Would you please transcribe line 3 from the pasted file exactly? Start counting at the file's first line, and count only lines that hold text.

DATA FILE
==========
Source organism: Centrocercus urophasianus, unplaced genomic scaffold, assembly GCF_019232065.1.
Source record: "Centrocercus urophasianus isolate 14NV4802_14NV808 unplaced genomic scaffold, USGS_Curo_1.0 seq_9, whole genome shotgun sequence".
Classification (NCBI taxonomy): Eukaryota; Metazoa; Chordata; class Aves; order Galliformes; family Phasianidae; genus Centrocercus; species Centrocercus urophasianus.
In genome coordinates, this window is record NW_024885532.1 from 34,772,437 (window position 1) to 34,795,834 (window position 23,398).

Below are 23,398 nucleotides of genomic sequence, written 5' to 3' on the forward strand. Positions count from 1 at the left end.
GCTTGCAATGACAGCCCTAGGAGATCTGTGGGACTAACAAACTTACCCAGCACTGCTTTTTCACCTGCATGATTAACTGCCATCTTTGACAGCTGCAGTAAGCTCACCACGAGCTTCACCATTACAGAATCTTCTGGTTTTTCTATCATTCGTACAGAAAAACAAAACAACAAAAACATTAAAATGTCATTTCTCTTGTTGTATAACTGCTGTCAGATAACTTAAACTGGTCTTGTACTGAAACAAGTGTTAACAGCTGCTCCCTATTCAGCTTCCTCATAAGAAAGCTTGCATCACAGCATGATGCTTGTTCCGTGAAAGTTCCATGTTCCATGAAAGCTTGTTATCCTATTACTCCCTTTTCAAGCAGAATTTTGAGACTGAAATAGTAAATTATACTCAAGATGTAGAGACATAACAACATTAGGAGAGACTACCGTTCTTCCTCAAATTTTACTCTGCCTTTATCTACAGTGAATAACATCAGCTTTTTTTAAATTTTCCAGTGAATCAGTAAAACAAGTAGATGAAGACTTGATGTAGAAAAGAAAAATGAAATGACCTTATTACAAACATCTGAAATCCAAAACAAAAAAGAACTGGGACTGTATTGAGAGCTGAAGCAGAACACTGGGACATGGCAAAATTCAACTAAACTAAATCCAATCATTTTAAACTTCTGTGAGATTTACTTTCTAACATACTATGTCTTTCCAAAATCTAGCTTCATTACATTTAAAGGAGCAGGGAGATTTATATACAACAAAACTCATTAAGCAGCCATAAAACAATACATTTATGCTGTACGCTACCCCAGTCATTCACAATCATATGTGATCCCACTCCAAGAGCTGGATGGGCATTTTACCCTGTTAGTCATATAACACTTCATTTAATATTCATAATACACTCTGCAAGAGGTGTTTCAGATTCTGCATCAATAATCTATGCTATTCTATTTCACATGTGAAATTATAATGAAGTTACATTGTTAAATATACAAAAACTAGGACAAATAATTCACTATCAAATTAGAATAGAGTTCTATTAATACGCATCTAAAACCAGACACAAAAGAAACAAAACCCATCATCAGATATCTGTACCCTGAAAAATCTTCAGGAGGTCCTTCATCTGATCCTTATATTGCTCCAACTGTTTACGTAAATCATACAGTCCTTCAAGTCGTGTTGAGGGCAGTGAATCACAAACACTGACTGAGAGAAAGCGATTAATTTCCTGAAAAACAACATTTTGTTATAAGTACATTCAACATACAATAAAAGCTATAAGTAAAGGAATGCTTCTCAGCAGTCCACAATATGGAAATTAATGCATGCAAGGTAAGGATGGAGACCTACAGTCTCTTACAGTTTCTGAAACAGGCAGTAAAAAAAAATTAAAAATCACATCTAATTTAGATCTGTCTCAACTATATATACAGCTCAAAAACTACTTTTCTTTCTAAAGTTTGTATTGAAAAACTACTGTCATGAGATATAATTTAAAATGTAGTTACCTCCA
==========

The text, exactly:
Classification (NCBI taxonomy): Eukaryota; Metazoa; Chordata; class Aves; order Galliformes; family Phasianidae; genus Centrocercus; species Centrocercus urophasianus.